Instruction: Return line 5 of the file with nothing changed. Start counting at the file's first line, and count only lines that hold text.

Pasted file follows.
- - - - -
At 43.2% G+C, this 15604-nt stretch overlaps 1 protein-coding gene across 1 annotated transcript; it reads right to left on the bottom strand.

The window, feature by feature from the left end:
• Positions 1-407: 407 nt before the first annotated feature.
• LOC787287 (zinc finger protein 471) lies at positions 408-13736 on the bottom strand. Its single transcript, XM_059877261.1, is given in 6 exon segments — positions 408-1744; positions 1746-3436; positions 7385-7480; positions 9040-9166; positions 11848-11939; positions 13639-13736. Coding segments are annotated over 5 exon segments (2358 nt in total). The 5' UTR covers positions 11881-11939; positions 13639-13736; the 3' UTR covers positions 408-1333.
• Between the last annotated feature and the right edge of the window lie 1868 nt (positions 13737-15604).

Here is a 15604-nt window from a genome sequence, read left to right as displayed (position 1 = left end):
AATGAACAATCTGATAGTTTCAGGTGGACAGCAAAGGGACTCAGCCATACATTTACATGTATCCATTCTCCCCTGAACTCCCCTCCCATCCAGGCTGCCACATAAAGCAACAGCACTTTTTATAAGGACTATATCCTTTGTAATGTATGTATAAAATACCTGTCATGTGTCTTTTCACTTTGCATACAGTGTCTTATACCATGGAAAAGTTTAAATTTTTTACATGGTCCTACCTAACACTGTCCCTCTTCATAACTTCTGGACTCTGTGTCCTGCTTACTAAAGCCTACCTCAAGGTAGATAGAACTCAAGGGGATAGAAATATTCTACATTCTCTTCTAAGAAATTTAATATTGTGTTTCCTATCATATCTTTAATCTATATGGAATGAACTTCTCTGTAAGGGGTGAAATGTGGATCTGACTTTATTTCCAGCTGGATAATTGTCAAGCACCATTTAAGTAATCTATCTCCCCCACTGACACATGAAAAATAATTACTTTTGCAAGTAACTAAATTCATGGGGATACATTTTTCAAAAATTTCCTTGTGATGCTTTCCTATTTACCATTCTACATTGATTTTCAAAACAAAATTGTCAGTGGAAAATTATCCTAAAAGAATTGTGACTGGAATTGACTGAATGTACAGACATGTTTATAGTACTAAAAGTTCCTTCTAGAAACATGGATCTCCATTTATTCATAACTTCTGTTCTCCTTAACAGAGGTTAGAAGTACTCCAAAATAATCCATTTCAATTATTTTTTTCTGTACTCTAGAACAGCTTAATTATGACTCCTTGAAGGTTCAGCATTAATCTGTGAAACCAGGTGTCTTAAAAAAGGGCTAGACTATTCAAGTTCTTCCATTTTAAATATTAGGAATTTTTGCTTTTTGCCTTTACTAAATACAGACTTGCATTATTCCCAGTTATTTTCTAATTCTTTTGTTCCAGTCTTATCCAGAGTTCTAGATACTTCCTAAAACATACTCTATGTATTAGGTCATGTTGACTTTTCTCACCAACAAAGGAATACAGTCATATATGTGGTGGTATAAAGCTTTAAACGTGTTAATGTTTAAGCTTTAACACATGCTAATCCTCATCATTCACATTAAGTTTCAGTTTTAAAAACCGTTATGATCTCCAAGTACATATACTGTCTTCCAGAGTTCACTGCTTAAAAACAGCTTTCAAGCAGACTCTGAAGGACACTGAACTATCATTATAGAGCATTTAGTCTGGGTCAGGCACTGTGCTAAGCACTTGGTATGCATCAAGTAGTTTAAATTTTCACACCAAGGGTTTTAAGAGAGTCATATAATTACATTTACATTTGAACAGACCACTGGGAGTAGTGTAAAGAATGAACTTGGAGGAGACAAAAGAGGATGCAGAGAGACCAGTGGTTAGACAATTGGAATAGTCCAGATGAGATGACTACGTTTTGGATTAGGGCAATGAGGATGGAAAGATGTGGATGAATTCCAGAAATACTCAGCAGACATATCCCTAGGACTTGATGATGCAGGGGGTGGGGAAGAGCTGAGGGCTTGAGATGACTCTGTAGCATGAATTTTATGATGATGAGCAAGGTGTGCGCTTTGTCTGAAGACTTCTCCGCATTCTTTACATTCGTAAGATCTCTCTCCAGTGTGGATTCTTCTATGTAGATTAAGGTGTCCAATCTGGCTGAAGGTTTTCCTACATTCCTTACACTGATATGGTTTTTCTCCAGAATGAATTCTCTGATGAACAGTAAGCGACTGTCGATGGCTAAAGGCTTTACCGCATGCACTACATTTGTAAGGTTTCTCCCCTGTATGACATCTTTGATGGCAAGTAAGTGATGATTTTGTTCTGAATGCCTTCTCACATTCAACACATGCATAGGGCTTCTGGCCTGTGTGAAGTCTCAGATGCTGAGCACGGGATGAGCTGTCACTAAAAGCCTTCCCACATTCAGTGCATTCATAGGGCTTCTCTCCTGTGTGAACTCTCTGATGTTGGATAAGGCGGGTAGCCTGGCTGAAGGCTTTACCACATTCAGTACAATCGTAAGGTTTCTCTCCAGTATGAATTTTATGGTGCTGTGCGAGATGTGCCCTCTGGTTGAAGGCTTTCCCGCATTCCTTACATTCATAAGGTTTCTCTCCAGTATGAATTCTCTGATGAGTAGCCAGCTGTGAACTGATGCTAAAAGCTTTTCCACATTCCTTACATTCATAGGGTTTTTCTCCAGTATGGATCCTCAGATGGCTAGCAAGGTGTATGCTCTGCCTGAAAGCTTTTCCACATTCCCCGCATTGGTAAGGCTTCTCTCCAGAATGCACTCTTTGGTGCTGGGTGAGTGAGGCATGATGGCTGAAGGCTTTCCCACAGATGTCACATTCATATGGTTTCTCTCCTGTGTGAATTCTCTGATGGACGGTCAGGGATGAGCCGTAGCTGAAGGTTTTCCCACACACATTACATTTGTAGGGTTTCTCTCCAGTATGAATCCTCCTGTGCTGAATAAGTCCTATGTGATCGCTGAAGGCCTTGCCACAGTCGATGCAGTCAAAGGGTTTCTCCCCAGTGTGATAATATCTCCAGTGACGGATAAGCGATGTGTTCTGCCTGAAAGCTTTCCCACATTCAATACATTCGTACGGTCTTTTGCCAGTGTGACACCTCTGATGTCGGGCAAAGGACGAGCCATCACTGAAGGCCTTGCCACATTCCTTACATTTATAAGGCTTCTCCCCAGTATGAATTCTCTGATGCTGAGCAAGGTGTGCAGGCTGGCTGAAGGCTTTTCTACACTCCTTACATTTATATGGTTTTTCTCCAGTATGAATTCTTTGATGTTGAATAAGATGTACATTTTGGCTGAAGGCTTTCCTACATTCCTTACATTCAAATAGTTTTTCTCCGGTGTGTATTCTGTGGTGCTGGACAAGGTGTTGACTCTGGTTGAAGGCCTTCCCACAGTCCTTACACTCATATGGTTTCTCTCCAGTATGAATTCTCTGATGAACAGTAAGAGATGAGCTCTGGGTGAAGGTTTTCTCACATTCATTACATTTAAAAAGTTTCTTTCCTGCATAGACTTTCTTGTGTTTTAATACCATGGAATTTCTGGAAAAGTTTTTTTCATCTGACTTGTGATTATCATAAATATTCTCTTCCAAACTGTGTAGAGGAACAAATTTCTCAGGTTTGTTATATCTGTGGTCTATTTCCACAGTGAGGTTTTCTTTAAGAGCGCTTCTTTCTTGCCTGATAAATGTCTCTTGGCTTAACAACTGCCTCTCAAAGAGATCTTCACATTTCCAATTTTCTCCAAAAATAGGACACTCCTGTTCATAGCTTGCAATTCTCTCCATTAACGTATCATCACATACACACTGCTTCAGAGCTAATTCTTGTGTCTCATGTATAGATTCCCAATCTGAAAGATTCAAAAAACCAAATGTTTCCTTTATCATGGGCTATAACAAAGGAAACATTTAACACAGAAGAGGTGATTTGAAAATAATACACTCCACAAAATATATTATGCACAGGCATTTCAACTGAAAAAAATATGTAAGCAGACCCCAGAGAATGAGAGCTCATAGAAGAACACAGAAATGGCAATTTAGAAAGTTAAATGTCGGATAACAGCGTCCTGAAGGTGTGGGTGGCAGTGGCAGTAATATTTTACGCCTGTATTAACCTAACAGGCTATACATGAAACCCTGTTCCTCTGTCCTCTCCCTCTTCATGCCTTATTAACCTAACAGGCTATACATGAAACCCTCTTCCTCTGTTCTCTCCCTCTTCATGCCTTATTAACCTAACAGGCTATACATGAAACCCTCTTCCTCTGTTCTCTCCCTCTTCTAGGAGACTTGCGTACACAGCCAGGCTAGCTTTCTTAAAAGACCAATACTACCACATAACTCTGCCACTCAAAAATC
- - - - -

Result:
• Between the last annotated feature and the right edge of the window lie 1868 nt (positions 13737-15604).